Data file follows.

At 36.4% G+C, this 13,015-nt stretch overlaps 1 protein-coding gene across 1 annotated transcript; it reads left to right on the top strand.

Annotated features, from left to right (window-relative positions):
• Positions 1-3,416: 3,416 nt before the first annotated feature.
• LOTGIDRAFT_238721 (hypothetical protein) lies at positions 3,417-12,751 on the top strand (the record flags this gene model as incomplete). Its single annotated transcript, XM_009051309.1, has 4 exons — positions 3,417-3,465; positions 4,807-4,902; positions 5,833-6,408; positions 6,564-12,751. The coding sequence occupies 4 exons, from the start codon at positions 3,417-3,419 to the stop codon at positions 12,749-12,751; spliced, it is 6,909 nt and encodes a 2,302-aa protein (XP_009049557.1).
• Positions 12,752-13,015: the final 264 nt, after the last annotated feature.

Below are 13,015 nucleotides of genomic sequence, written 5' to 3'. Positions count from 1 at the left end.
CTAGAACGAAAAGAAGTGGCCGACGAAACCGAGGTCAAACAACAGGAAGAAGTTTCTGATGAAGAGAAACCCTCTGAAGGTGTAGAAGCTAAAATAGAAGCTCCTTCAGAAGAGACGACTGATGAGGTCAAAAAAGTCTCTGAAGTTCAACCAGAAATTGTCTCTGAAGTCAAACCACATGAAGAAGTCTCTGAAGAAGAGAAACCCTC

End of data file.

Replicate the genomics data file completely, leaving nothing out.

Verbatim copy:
At 36.4% G+C, this 13,015-nt stretch overlaps 1 protein-coding gene across 1 annotated transcript; it reads left to right on the top strand.

Annotated features, from left to right (window-relative positions):
• Positions 1-3,416: 3,416 nt before the first annotated feature.
• LOTGIDRAFT_238721 (hypothetical protein) lies at positions 3,417-12,751 on the top strand (the record flags this gene model as incomplete). Its single annotated transcript, XM_009051309.1, has 4 exons — positions 3,417-3,465; positions 4,807-4,902; positions 5,833-6,408; positions 6,564-12,751. The coding sequence occupies 4 exons, from the start codon at positions 3,417-3,419 to the stop codon at positions 12,749-12,751; spliced, it is 6,909 nt and encodes a 2,302-aa protein (XP_009049557.1).
• Positions 12,752-13,015: the final 264 nt, after the last annotated feature.

Below are 13,015 nucleotides of genomic sequence, written 5' to 3'. Positions count from 1 at the left end.
CTAGAACGAAAAGAAGTGGCCGACGAAACCGAGGTCAAACAACAGGAAGAAGTTTCTGATGAAGAGAAACCCTCTGAAGGTGTAGAAGCTAAAATAGAAGCTCCTTCAGAAGAGACGACTGATGAGGTCAAAAAAGTCTCTGAAGTTCAACCAGAAATTGTCTCTGAAGTCAAACCACATGAAGAAGTCTCTGAAGAAGAGAAACCCTC